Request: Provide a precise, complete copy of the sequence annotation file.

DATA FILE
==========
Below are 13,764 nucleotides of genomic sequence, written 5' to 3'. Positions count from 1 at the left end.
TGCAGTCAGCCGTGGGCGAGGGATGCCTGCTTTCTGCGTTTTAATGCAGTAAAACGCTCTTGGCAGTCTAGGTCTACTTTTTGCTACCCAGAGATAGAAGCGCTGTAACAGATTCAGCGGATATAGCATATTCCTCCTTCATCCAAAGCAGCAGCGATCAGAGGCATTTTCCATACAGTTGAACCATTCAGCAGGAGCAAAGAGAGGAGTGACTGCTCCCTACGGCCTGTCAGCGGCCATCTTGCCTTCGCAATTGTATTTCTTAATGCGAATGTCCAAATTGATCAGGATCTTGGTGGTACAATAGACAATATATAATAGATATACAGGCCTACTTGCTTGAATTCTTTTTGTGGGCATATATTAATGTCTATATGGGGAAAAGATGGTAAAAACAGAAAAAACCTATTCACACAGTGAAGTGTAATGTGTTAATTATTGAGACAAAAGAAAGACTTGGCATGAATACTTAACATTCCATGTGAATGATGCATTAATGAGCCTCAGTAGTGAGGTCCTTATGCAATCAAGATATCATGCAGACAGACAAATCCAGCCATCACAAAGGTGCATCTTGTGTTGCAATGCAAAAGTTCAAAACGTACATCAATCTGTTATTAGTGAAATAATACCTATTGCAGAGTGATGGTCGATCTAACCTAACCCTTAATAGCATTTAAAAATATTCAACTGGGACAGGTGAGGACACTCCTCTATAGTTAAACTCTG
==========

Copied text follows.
Below are 13,764 nucleotides of genomic sequence, written 5' to 3'. Positions count from 1 at the left end.
TGCAGTCAGCCGTGGGCGAGGGATGCCTGCTTTCTGCGTTTTAATGCAGTAAAACGCTCTTGGCAGTCTAGGTCTACTTTTTGCTACCCAGAGATAGAAGCGCTGTAACAGATTCAGCGGATATAGCATATTCCTCCTTCATCCAAAGCAGCAGCGATCAGAGGCATTTTCCATACAGTTGAACCATTCAGCAGGAGCAAAGAGAGGAGTGACTGCTCCCTACGGCCTGTCAGCGGCCATCTTGCCTTCGCAATTGTATTTCTTAATGCGAATGTCCAAATTGATCAGGATCTTGGTGGTACAATAGACAATATATAATAGATATACAGGCCTACTTGCTTGAATTCTTTTTGTGGGCATATATTAATGTCTATATGGGGAAAAGATGGTAAAAACAGAAAAAACCTATTCACACAGTGAAGTGTAATGTGTTAATTATTGAGACAAAAGAAAGACTTGGCATGAATACTTAACATTCCATGTGAATGATGCATTAATGAGCCTCAGTAGTGAGGTCCTTATGCAATCAAGATATCATGCAGACAGACAAATCCAGCCATCACAAAGGTGCATCTTGTGTTGCAATGCAAAAGTTCAAAACGTACATCAATCTGTTATTAGTGAAATAATACCTATTGCAGAGTGATGGTCGATCTAACCTAACCCTTAATAGCATTTAAAAATATTCAACTGGGACAGGTGAGGACACTCCTCTATAGTTAAACTCTG